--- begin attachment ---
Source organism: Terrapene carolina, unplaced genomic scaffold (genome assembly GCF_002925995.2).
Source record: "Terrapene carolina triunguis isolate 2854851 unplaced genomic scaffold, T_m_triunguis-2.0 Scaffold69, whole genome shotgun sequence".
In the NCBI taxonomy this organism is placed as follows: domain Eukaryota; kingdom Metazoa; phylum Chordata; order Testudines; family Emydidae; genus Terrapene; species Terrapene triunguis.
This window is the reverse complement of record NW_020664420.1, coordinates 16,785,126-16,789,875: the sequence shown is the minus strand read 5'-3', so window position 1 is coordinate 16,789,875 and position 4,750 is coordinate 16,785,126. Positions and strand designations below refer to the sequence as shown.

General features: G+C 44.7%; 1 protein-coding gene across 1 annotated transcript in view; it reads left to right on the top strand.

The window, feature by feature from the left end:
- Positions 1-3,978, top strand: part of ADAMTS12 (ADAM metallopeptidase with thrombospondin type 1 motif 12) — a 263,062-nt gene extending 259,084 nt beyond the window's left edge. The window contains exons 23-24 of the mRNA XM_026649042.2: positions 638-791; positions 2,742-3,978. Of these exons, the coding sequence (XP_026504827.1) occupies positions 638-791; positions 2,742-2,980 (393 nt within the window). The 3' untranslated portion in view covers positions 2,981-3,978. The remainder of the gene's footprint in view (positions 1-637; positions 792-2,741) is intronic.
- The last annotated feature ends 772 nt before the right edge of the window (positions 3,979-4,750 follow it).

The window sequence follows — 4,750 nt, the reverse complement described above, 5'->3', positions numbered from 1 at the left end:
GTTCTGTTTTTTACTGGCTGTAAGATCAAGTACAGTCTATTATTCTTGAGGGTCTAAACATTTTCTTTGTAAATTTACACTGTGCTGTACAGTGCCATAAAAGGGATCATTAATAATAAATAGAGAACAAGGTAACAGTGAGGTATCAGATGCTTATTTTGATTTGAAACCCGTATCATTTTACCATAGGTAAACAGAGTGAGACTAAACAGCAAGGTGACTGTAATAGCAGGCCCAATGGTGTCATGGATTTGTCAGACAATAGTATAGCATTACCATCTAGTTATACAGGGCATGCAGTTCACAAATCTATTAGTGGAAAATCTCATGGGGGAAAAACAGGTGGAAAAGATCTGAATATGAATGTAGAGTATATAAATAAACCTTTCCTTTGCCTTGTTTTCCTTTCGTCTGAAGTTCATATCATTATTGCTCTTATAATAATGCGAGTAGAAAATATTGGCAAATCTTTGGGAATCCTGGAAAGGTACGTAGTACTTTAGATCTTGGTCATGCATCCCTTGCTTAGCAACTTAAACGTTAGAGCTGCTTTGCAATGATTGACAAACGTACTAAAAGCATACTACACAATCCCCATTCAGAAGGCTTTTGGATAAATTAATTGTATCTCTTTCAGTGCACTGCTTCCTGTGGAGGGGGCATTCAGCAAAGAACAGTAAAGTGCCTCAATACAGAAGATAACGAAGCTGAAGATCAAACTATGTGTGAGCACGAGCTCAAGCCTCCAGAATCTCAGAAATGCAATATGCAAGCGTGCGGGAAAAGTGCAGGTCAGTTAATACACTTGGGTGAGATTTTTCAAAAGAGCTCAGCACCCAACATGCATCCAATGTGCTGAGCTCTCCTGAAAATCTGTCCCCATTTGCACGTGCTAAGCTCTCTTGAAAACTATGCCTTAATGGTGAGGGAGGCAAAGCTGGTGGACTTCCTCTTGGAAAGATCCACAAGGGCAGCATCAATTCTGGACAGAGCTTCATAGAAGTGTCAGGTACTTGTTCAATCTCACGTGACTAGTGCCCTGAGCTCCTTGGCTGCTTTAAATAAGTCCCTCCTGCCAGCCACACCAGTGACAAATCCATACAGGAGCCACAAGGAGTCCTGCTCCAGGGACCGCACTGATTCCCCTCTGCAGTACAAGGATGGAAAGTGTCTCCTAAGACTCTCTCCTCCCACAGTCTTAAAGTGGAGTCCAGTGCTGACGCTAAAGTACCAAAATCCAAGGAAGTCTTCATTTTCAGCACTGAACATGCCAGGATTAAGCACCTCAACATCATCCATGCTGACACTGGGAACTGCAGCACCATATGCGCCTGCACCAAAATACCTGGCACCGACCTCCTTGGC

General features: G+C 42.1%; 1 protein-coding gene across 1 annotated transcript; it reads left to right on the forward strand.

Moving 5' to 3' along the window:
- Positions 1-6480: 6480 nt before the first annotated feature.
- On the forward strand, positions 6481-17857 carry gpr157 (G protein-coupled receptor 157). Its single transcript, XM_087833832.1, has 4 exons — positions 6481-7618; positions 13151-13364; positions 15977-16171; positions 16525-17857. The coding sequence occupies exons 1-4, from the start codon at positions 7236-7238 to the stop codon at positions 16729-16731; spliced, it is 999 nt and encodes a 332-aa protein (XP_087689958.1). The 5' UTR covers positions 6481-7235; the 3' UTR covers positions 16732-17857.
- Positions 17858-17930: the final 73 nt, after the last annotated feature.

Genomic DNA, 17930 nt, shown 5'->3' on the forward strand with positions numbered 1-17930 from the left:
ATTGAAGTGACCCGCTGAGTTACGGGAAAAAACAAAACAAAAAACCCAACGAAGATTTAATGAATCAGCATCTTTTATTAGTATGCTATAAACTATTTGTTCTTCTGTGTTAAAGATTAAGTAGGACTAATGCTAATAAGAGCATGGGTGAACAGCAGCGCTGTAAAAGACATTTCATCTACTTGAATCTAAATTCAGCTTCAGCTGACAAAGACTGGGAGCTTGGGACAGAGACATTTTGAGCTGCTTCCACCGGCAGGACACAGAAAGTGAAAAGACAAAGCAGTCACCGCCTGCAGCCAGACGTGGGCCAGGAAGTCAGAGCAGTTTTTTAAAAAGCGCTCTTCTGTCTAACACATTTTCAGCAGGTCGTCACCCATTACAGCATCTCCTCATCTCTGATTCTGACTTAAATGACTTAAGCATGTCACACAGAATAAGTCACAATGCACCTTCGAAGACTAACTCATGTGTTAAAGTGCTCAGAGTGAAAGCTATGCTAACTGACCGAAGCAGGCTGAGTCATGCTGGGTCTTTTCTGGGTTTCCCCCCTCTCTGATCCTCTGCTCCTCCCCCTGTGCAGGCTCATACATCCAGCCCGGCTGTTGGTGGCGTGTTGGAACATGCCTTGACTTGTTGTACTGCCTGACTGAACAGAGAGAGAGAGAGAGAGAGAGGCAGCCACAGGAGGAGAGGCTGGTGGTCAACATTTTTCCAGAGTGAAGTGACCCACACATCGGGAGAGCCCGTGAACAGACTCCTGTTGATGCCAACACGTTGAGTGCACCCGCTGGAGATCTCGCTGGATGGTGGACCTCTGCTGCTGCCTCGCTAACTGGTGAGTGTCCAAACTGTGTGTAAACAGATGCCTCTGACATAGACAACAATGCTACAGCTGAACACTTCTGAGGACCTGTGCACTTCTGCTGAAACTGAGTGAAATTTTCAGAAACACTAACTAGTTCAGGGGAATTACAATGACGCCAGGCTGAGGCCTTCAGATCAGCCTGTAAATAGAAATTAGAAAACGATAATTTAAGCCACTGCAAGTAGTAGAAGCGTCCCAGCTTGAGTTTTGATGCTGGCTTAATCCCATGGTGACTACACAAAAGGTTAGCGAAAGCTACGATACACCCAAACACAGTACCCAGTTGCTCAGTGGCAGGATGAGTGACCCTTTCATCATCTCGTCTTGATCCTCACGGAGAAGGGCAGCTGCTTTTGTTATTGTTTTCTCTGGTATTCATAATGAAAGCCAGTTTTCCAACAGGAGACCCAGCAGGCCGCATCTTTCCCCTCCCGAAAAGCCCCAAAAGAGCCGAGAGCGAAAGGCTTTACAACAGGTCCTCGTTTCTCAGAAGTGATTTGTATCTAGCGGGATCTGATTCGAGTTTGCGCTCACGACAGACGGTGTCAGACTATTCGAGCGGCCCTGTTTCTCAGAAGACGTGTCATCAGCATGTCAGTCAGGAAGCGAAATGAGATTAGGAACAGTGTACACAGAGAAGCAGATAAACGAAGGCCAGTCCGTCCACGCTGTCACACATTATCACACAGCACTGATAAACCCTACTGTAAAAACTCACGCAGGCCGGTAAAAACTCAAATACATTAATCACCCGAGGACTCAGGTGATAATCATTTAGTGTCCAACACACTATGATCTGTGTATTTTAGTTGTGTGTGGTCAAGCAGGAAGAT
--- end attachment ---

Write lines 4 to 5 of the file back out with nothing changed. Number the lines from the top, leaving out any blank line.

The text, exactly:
This window is the reverse complement of record NW_020664420.1, coordinates 16,785,126-16,789,875: the sequence shown is the minus strand read 5'-3', so window position 1 is coordinate 16,789,875 and position 4,750 is coordinate 16,785,126. Positions and strand designations below refer to the sequence as shown.

General features: G+C 44.7%; 1 protein-coding gene across 1 annotated transcript in view; it reads left to right on the top strand.